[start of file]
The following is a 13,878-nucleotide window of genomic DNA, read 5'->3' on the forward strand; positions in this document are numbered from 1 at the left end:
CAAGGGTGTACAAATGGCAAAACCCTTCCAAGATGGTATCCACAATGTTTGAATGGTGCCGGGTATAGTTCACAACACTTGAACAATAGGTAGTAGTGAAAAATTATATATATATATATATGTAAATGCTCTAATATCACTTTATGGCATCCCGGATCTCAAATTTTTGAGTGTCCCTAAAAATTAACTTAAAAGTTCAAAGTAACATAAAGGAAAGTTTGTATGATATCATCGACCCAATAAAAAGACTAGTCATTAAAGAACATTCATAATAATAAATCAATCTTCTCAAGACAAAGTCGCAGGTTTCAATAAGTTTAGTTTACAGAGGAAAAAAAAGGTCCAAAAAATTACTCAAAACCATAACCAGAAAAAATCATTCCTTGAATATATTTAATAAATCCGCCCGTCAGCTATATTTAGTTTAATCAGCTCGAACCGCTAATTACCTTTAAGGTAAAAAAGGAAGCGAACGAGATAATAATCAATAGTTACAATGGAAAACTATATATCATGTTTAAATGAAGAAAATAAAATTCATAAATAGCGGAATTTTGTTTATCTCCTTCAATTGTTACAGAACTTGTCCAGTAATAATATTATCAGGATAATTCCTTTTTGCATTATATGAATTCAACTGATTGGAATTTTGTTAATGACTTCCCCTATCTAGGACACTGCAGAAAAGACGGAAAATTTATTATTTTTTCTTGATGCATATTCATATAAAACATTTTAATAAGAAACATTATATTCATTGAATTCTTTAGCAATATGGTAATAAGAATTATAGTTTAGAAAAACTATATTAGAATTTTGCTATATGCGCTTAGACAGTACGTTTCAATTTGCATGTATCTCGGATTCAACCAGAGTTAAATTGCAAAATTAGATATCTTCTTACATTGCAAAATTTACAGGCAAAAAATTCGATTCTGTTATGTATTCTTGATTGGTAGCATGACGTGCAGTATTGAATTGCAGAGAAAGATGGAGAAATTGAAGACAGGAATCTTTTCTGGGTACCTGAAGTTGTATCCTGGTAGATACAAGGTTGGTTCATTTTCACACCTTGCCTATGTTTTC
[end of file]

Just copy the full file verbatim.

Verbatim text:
The following is a 13,878-nucleotide window of genomic DNA, read 5'->3' on the forward strand; positions in this document are numbered from 1 at the left end:
CAAGGGTGTACAAATGGCAAAACCCTTCCAAGATGGTATCCACAATGTTTGAATGGTGCCGGGTATAGTTCACAACACTTGAACAATAGGTAGTAGTGAAAAATTATATATATATATATATGTAAATGCTCTAATATCACTTTATGGCATCCCGGATCTCAAATTTTTGAGTGTCCCTAAAAATTAACTTAAAAGTTCAAAGTAACATAAAGGAAAGTTTGTATGATATCATCGACCCAATAAAAAGACTAGTCATTAAAGAACATTCATAATAATAAATCAATCTTCTCAAGACAAAGTCGCAGGTTTCAATAAGTTTAGTTTACAGAGGAAAAAAAAGGTCCAAAAAATTACTCAAAACCATAACCAGAAAAAATCATTCCTTGAATATATTTAATAAATCCGCCCGTCAGCTATATTTAGTTTAATCAGCTCGAACCGCTAATTACCTTTAAGGTAAAAAAGGAAGCGAACGAGATAATAATCAATAGTTACAATGGAAAACTATATATCATGTTTAAATGAAGAAAATAAAATTCATAAATAGCGGAATTTTGTTTATCTCCTTCAATTGTTACAGAACTTGTCCAGTAATAATATTATCAGGATAATTCCTTTTTGCATTATATGAATTCAACTGATTGGAATTTTGTTAATGACTTCCCCTATCTAGGACACTGCAGAAAAGACGGAAAATTTATTATTTTTTCTTGATGCATATTCATATAAAACATTTTAATAAGAAACATTATATTCATTGAATTCTTTAGCAATATGGTAATAAGAATTATAGTTTAGAAAAACTATATTAGAATTTTGCTATATGCGCTTAGACAGTACGTTTCAATTTGCATGTATCTCGGATTCAACCAGAGTTAAATTGCAAAATTAGATATCTTCTTACATTGCAAAATTTACAGGCAAAAAATTCGATTCTGTTATGTATTCTTGATTGGTAGCATGACGTGCAGTATTGAATTGCAGAGAAAGATGGAGAAATTGAAGACAGGAATCTTTTCTGGGTACCTGAAGTTGTATCCTGGTAGATACAAGGTTGGTTCATTTTCACACCTTGCCTATGTTTTC